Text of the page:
The main objective of the garden was to serve as the experimental site for a reliable source of exotic botanicals from the Spanish Americas, in particular Jesuit or Peruvian bark (later known as the antimalarial quinine), which was in widespread demand for its fever-quenching properties. Demand was also high for ipecacuhana, an emetic, and cochineal, a plant parasite yielding the scarlet dye used for military uniforms and court dress. The Spanish had severely restricted the export of drugs and dyes that could challenge their monopoly, and Georgia seemed an excellent place to circumvent these restrictions.
Therefore, the physick garden was specifically sponsored by three major players in the drug trade of the first half of the eighteenth century. The first, the Society of Apothecaries, was a powerful company and guild entitled by royal charter to supply London and environs with drugs. It also held a monopoly to supply drugs, first to the navy and then to the East India Company, through a special stock of drugs prepared on the premises of the society.
The second major player was Hans Sloane, a renowned physician and naturalist, holder of a medical degree from the University of Orange, former physician to the duke of Albemarle in Jamaica, royal physician, president of the Royal Society and the Royal College of Physicians. Sloane was a prolific collector of plant specimens and books on natural history, and a major patron of the physick garden at Chelsea.
The third, Charles DuBois, was a treasurer of the East India Company, which was well represented on the Trustee Council. (It was no coincidence that tropical spices, on whose import into England the East India Company held a monopoly, were not included in the plans for the garden.)
Special funds were set aside for botanist William Houstoun in 1732 and after his death in Jamaica, for Robert Millar in 1734. The money was to finance travel across the Atlantic Ocean and Caribbean Sea down to the northern coast of Brazil and the collection of specimen for trans-shipment to Georgia. Although unsuccessful in wresting Jesuit bark and cochineal specimens from the Spanish, Miller sent contrayerva and Peruvian and Capivi balsam to his brother in London. Subsequent exports from Georgia to London did include local and Indian plant drugs, such as jalap, sassafras, snakeroot, and sumac. The German element at Ebenezer, however, did not contribute to the search for local drugs because they were supplied with proprietary medications from Germany.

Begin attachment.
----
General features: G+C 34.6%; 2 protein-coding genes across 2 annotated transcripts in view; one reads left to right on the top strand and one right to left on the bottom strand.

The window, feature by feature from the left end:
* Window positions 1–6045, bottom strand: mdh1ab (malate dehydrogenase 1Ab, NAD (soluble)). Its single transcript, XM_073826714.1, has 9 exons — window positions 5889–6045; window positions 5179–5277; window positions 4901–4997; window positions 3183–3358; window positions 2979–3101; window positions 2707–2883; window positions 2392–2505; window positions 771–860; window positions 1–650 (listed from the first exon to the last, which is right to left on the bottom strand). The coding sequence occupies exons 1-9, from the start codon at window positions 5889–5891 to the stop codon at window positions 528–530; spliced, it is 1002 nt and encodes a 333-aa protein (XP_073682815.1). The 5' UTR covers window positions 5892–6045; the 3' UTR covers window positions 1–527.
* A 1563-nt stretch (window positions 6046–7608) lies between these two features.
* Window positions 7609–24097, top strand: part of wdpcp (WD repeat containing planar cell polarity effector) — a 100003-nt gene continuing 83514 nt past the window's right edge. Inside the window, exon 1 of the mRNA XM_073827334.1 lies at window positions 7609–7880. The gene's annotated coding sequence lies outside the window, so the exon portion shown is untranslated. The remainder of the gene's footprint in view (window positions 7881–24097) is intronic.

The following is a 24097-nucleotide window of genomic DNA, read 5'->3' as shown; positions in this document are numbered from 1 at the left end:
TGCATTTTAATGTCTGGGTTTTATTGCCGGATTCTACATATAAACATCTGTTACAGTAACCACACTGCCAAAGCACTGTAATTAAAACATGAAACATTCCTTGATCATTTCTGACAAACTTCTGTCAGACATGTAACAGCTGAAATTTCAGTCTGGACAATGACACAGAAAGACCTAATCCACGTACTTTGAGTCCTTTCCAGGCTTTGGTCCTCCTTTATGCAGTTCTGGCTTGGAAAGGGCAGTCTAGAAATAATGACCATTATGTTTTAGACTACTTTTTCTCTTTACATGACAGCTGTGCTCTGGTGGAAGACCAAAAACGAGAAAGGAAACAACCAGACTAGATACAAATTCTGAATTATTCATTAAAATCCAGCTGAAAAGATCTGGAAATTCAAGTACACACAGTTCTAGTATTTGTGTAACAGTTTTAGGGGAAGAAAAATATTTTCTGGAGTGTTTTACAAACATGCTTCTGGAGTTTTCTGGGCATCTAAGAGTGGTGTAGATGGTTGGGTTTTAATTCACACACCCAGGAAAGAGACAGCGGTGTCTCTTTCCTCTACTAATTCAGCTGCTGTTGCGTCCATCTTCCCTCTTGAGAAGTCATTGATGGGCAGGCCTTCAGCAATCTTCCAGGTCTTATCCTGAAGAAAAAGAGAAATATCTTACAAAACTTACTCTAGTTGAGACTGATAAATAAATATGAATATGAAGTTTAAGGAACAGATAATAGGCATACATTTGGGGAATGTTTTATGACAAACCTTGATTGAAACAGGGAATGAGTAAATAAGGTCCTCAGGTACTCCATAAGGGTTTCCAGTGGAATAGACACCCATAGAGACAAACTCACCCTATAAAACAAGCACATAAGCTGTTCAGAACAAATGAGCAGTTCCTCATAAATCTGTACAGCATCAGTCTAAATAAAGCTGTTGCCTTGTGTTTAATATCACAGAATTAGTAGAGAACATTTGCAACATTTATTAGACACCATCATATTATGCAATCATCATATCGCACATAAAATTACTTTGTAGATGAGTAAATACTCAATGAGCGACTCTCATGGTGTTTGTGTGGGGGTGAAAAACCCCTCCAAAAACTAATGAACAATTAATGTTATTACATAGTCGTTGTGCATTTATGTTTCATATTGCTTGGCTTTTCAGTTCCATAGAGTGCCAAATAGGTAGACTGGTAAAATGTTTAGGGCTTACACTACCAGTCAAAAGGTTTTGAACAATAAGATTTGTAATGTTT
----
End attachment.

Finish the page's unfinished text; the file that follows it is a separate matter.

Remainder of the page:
Despite its brief and spotty success and its decline by the 1740s, the Trustee Garden in Savannah was characteristic of eighteenth-century scientific and utilitarian interest in the natural world. As an early transatlantic enterprise, its founders prefigured the independent American botanists of the end of the century.
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Further Reading
Kenneth Coleman, Colonial Georgia: A History (New York: Scribner, 1976).

David L. Cowen, "The Trustees' Garden at Savannah," Georgia Pharmacist Quarterly (spring 1983): 3-5.

Penelope Hunting, A History of the Society of Apothecaries (London: The Society, 1998).

Joseph Krafka Jr., "An Account of the Attempt of the Society of Apothecaries to Establish the Drug Trade in Colonial Georgia," Journal of the American Pharmaceutical Association 28, no. 9 (1939): 616-19.

Frank P. Rossiter, The History of Trustees' Garden Village, Savannah, Georgia, 1733-1952 ([Savannah, Ga.]: n.p., 1953).

Renate Wilson, Pious Traders in Medicine: A German Pharmaceutical Network in Eighteenth-Century North America (University Park: Pennsylvania State University Press, 2000).

Renate Wilson, "Public Works and Piety: The Missing Salzburger Diaries for 1744-1745," Georgia Historical Quarterly 77 (summer 1993): 336-66.
Cite This Article
Wilson, Renate, and David L. Cowan. "Trustee Garden." New Georgia Encyclopedia. 10 January 2014. Web. 20 August 2014.